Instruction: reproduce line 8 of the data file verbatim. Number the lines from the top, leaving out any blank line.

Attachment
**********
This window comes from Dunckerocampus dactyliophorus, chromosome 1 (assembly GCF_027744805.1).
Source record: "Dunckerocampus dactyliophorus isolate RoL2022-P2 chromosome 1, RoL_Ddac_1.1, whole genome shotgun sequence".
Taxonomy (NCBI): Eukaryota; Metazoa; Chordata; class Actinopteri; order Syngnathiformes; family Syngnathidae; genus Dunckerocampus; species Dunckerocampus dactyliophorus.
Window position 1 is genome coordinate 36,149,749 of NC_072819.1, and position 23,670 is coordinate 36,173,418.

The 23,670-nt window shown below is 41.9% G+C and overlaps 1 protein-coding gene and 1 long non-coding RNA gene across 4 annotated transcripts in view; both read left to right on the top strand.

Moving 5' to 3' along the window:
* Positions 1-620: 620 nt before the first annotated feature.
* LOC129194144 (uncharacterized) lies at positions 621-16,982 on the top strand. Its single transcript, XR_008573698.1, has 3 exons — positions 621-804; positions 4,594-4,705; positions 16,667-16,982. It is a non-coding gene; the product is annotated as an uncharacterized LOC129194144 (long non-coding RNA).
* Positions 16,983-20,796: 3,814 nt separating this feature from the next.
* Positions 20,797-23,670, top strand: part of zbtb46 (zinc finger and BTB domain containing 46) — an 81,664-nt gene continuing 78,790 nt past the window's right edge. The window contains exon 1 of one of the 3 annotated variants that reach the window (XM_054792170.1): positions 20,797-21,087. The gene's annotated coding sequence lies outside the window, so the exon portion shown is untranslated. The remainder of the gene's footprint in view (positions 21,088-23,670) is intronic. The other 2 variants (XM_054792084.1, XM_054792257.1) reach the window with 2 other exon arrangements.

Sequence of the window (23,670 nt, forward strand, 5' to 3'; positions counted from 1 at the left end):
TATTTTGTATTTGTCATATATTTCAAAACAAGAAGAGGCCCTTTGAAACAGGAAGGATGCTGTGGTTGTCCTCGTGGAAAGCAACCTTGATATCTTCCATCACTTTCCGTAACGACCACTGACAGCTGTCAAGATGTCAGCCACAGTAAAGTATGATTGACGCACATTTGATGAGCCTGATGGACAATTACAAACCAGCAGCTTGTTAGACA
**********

* LOC129194144 (uncharacterized) lies at positions 621-16,982 on the top strand. Its single transcript, XR_008573698.1, has 3 exons — positions 621-804; positions 4,594-4,705; positions 16,667-16,982. It is a non-coding gene; the product is annotated as an uncharacterized LOC129194144 (long non-coding RNA).